Price/output and key factor decisions

You work as a trainee for a small management consultancy which has been asked to advise a company, Rane Limited, which manufactures and sells a ‘single product. Rane is currently operating at full capacity producing and selling 25 000 units of its product each year. The cost and selling price structure for this level of activity is as follows:

At 25 000

units output

(£ per

(£ per



Production costs

Direct material


Direct labour


Variable production overhead


Fixed production overhead


Total production cost


Selling and distribution overhead:

Sales commission — 10% of sales value





Administration overhead:



Total cost


Mark up — 20%


Selling price


A new managing director has recently joined the company and he has engaged your organization to advise on his company’s selling price policy. The sales price of £60 has been derived as above from a cost-plus pricing policy. The price was viewed as satisfactory because the resulting demand enabled full capacity operation.

You have been asked to investigate the. effect on costs and profit of an increase in the selling price. The marketing department has provided you with the following estimates of sales volumes which could be achieved at the three—alternative sales prices under consideration.

Selling price per unit




Annual sales volume (units)




You have spent some time estimating the effect that changes in output volume will have on cost behaviour patterns and you have now collected the following information.

Direct material: The loss of bulk discounts means that the direct material cost per unit will increase by 15% for all units produced in the year if activity reduces below 15 000 units per annum.

Direct labour: Savings in bonus payments will reduce labour costs by 10% for all units produced in the year if activity reduces below 20 000 units per annum.

Sales commission: This would continue to be paid at the rate of 10% of sales price.

Fixed production overhead: If annual output volume was below 20 000 units, then a machine rental cost of £10 000 per annum could be saved. This will be the only change in the total expenditure on fixed production overhead. Fixed selling overhead: A reduction in the part-time sales force would result in a £5000 per annum saving if annual sales volume falls below 24 000 units. This will be the only change in the total expenditure on fixed selling and distribution overhead.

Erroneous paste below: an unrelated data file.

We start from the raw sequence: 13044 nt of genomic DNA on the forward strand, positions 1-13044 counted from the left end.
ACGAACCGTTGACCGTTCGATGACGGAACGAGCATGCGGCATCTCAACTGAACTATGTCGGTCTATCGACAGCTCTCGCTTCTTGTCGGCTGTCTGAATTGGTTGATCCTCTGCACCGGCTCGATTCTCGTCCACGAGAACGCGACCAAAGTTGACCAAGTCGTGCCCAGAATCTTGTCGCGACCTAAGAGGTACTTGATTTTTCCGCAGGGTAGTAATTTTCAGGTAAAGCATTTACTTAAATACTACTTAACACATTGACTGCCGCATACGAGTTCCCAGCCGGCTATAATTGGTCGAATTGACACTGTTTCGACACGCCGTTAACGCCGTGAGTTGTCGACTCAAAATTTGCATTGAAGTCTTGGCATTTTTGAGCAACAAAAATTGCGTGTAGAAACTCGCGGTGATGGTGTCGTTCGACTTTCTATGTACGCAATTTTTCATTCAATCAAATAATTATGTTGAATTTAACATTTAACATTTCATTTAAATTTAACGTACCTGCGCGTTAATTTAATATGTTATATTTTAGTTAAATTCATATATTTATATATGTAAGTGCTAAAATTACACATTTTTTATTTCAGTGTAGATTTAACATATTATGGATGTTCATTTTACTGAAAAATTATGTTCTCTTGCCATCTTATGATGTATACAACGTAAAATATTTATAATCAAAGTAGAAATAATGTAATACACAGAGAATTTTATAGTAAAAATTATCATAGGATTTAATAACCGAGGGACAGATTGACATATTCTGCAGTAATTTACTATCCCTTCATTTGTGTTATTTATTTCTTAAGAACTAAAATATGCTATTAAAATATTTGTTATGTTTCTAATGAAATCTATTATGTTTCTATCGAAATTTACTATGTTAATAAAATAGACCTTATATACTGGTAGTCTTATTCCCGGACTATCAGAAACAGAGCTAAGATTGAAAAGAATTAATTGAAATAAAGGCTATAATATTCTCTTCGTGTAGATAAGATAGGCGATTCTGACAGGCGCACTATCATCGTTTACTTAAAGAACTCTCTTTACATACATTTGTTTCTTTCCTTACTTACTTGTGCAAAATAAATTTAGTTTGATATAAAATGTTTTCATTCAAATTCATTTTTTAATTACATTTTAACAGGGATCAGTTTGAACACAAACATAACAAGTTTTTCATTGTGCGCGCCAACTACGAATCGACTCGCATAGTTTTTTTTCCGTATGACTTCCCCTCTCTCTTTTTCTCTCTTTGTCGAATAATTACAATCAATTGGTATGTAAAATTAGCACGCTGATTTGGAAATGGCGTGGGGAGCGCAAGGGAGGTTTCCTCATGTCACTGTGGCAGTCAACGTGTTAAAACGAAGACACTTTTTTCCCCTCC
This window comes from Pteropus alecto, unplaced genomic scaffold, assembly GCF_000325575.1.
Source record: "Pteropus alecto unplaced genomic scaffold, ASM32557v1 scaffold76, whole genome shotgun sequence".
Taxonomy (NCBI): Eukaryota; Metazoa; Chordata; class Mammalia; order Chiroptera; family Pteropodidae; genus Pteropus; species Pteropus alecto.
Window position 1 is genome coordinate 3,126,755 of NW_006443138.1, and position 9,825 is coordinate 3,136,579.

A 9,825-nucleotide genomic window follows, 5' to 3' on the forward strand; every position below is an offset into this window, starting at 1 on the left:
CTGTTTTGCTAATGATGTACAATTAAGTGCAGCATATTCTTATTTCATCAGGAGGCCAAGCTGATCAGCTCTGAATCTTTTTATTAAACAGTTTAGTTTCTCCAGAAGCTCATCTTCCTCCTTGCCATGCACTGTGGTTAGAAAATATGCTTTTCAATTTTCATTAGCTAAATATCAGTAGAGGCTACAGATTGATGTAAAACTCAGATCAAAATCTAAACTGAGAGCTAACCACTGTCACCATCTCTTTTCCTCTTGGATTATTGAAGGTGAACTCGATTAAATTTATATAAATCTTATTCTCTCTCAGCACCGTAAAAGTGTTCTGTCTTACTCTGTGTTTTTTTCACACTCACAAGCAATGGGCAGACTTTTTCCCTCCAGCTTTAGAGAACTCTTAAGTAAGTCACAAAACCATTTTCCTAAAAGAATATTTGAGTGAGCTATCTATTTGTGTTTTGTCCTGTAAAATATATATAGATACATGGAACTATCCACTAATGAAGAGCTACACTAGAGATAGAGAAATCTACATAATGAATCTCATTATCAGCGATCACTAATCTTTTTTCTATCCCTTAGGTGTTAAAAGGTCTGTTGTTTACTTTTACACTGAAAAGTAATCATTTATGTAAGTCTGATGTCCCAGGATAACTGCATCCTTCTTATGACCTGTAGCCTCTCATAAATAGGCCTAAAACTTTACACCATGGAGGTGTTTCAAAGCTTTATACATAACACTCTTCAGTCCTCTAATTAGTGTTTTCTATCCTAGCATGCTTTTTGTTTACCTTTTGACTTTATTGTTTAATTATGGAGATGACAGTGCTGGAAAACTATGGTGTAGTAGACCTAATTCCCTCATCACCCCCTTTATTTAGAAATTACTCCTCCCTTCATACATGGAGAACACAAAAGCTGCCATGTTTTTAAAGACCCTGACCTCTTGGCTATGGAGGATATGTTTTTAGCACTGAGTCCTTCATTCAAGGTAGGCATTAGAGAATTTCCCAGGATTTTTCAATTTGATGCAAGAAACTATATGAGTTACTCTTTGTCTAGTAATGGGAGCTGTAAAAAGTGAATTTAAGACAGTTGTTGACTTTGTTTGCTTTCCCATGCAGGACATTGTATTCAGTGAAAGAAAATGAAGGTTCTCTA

Variable production overhead: There would be no change in the unit cost for variable production overhead.

Administration overhead: The total expenditure on administration overhead would remain unaltered within this range of activity.

Stocks: Rane’s product is highly perishable, therefore no stocks are held.

Task 1

(a) Calculate the annual profit which is earned with the current selling price of £60 per unit.

(b) Prepare a schedule to show the annual profit which would be earned with each of the three alternative selling prices.

Task 2

Prepare a brief memorandum to your boss, Chris Jones. The memorandum should cover the following points:

(a) Your recommendation as to the selling price which should be charged to maximize Rane limited’s annual profits.

(b) Two non-financial factors which the management of Rane Limited should consider before planning to operate below full capacity.

Another of your consultancy’s clients is a manufacturing company, Shortage Limited, which is experiencing problems in obtaining supplies of a major component. The component is used in all of its four products and there is a labour dispute at the supplier’s factory, which is restricting the component’s availability.

Supplies will be restricted to 22 400 components for the next period and the company wishes to ensure that the best use is made of the available components. This is the only component used in the four products, and there are no alternatives and no other suppliers.

The components cost £2 each and are used in varying amounts in each of the four products.

Shortage Limited’s fixed costs amount to £8000 per period. No stocks are held of finished goods or work in progress.

The following information is available concerning the products.


Product A

Product B

Product C

Product D


4000 units

2500 units

3600 units

2750 units

per period

(5 per unit)

(5 per unit)

(5 per unit)

(5 per unit)

Selling price





Component costs





Other variable costs





Task 3

(a) Prepare a recommended production schedule for next period which will maximize Shortage Limited’s profit.

(b) Calculate the profit that will be earned in the next period if your recommended production schedule is followed.